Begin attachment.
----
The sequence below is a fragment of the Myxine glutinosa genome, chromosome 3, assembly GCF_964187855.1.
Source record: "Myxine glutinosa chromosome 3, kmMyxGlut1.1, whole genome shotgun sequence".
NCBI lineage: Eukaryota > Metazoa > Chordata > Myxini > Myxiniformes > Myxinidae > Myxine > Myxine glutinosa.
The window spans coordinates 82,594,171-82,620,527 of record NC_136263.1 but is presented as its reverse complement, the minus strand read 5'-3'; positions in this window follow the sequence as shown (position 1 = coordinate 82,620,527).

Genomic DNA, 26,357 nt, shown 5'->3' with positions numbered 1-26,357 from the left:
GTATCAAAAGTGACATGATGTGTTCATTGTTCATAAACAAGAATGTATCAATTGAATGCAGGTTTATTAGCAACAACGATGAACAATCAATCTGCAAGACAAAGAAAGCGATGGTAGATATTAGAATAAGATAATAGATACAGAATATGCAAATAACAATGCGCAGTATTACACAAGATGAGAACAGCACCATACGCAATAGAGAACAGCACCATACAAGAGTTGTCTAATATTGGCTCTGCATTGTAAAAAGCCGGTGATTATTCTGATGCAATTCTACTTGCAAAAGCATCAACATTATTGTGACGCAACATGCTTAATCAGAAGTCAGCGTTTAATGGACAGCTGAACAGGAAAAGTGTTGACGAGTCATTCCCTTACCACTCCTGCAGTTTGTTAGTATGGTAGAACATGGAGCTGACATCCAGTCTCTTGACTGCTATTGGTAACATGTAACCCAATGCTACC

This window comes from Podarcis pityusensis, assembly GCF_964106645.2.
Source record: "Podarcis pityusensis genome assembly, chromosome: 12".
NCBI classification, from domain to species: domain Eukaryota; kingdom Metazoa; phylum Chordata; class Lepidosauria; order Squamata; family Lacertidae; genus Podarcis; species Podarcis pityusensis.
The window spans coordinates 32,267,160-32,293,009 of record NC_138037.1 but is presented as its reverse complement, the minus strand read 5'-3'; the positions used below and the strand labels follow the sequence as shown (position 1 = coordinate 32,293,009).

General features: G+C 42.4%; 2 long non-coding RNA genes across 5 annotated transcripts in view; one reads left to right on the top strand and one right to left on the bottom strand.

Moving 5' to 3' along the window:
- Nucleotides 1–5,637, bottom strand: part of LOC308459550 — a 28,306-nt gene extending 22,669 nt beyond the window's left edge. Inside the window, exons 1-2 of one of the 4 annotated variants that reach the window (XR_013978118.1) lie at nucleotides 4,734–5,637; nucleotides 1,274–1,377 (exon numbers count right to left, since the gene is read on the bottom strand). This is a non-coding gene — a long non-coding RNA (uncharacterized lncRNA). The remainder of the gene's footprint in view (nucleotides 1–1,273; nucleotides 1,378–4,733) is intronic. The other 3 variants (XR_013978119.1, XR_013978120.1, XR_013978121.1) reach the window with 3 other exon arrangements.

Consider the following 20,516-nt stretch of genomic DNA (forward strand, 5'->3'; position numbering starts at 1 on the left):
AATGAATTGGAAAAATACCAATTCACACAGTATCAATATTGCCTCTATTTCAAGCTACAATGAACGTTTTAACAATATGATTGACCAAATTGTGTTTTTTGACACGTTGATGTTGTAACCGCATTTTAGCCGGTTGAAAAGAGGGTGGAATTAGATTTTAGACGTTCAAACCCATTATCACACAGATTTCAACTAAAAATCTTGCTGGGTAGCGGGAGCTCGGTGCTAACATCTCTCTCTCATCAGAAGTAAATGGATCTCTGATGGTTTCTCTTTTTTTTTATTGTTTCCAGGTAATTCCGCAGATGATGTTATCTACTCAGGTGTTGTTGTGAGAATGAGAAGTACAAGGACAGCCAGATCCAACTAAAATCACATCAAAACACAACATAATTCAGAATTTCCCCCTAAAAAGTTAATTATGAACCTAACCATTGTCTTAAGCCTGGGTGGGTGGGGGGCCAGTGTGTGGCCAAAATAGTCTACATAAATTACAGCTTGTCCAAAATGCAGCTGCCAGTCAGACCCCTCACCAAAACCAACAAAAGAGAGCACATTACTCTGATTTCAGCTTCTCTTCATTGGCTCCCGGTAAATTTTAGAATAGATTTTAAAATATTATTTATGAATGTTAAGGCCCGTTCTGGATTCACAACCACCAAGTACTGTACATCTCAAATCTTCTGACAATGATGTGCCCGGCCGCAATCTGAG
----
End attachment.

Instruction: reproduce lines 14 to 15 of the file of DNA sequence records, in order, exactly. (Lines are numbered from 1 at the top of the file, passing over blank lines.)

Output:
Consider the following 20,516-nt stretch of genomic DNA (forward strand, 5'->3'; position numbering starts at 1 on the left):
AATGAATTGGAAAAATACCAATTCACACAGTATCAATATTGCCTCTATTTCAAGCTACAATGAACGTTTTAACAATATGATTGACCAAATTGTGTTTTTTGACACGTTGATGTTGTAACCGCATTTTAGCCGGTTGAAAAGAGGGTGGAATTAGATTTTAGACGTTCAAACCCATTATCACACAGATTTCAACTAAAAATCTTGCTGGGTAGCGGGAGCTCGGTGCTAACATCTCTCTCTCATCAGAAGTAAATGGATCTCTGATGGTTTCTCTTTTTTTTTATTGTTTCCAGGTAATTCCGCAGATGATGTTATCTACTCAGGTGTTGTTGTGAGAATGAGAAGTACAAGGACAGCCAGATCCAACTAAAATCACATCAAAACACAACATAATTCAGAATTTCCCCCTAAAAAGTTAATTATGAACCTAACCATTGTCTTAAGCCTGGGTGGGTGGGGGGCCAGTGTGTGGCCAAAATAGTCTACATAAATTACAGCTTGTCCAAAATGCAGCTGCCAGTCAGACCCCTCACCAAAACCAACAAAAGAGAGCACATTACTCTGATTTCAGCTTCTCTTCATTGGCTCCCGGTAAATTTTAGAATAGATTTTAAAATATTATTTATGAATGTTAAGGCCCGTTCTGGATTCACAACCACCAAGTACTGTACATCTCAAATCTTCTGACAATGATGTGCCCGGCCGCAATCTGAG